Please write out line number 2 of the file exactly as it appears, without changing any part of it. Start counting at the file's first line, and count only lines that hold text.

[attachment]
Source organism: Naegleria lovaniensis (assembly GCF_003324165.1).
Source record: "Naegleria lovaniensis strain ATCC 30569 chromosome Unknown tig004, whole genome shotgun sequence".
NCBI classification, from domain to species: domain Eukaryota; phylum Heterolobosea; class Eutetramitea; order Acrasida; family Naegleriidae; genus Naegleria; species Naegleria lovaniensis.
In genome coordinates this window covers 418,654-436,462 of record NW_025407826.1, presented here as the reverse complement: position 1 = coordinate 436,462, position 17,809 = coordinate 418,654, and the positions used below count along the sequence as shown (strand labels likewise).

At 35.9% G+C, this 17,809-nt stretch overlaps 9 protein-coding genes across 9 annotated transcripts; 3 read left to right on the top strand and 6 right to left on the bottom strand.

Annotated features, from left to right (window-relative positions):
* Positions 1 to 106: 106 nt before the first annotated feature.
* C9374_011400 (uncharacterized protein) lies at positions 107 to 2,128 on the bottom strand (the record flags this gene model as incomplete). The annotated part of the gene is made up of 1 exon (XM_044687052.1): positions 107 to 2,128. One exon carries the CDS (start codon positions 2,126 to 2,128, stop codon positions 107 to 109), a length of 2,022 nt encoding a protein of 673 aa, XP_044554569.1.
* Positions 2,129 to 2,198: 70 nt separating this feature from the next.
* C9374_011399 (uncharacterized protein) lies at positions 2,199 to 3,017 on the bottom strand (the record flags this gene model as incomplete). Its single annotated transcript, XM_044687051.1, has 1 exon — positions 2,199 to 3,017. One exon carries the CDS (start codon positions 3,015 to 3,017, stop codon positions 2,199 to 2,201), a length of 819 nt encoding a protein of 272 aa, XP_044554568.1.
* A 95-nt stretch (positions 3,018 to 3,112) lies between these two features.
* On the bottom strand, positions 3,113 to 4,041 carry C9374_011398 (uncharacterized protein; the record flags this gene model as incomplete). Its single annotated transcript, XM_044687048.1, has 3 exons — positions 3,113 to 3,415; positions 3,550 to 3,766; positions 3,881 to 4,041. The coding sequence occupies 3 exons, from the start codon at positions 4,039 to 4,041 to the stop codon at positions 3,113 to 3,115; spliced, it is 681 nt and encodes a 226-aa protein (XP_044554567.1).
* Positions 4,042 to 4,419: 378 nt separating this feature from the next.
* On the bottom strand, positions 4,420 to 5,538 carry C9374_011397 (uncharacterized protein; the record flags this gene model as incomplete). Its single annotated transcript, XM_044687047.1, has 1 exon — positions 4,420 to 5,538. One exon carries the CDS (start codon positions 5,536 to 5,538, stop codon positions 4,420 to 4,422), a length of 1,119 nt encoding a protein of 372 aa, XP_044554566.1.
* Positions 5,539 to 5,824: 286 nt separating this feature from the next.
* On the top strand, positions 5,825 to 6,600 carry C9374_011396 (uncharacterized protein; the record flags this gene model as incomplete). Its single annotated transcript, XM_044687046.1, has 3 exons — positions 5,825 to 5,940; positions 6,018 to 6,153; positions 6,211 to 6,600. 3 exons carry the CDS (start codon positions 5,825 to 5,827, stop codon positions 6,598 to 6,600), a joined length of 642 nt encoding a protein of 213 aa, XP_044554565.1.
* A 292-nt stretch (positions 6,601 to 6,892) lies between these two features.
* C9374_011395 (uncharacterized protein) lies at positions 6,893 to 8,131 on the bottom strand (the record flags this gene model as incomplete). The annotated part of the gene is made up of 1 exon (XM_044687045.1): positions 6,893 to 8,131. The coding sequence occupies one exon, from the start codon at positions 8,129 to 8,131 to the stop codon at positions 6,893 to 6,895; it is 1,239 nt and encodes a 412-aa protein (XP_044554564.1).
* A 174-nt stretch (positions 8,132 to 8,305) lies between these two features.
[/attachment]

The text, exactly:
Source record: "Naegleria lovaniensis strain ATCC 30569 chromosome Unknown tig004, whole genome shotgun sequence".